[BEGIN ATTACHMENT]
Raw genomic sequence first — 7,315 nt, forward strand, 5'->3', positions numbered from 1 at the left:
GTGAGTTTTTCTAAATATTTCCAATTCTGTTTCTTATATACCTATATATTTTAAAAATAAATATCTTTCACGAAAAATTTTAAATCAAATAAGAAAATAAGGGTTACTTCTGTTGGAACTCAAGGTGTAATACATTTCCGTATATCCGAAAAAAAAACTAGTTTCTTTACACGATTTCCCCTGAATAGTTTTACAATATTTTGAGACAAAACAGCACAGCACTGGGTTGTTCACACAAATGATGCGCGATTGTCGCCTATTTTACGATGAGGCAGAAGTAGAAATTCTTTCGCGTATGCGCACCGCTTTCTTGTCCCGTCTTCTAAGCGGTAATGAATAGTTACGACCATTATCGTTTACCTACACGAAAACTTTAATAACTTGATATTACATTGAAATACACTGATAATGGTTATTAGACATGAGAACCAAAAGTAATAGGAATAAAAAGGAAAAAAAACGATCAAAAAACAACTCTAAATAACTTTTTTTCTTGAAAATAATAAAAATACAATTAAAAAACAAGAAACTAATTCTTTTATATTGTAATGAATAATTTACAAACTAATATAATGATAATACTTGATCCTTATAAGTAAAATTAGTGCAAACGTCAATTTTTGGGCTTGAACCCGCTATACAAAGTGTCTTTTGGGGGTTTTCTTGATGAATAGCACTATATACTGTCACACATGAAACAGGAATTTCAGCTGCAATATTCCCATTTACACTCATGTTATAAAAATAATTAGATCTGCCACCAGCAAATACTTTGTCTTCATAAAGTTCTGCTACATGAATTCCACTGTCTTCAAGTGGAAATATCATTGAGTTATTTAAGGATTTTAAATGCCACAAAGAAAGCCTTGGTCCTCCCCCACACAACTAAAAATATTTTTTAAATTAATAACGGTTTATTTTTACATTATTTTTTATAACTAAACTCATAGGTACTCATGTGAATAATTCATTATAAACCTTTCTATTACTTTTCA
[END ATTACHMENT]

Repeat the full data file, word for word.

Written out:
Raw genomic sequence first — 7,315 nt, forward strand, 5'->3', positions numbered from 1 at the left:
GTGAGTTTTTCTAAATATTTCCAATTCTGTTTCTTATATACCTATATATTTTAAAAATAAATATCTTTCACGAAAAATTTTAAATCAAATAAGAAAATAAGGGTTACTTCTGTTGGAACTCAAGGTGTAATACATTTCCGTATATCCGAAAAAAAAACTAGTTTCTTTACACGATTTCCCCTGAATAGTTTTACAATATTTTGAGACAAAACAGCACAGCACTGGGTTGTTCACACAAATGATGCGCGATTGTCGCCTATTTTACGATGAGGCAGAAGTAGAAATTCTTTCGCGTATGCGCACCGCTTTCTTGTCCCGTCTTCTAAGCGGTAATGAATAGTTACGACCATTATCGTTTACCTACACGAAAACTTTAATAACTTGATATTACATTGAAATACACTGATAATGGTTATTAGACATGAGAACCAAAAGTAATAGGAATAAAAAGGAAAAAAAACGATCAAAAAACAACTCTAAATAACTTTTTTTCTTGAAAATAATAAAAATACAATTAAAAAACAAGAAACTAATTCTTTTATATTGTAATGAATAATTTACAAACTAATATAATGATAATACTTGATCCTTATAAGTAAAATTAGTGCAAACGTCAATTTTTGGGCTTGAACCCGCTATACAAAGTGTCTTTTGGGGGTTTTCTTGATGAATAGCACTATATACTGTCACACATGAAACAGGAATTTCAGCTGCAATATTCCCATTTACACTCATGTTATAAAAATAATTAGATCTGCCACCAGCAAATACTTTGTCTTCATAAAGTTCTGCTACATGAATTCCACTGTCTTCAAGTGGAAATATCATTGAGTTATTTAAGGATTTTAAATGCCACAAAGAAAGCCTTGGTCCTCCCCCACACAACTAAAAATATTTTTTAAATTAATAACGGTTTATTTTTACATTATTTTTTATAACTAAACTCATAGGTACTCATGTGAATAATTCATTATAAACCTTTCTATTACTTTTCA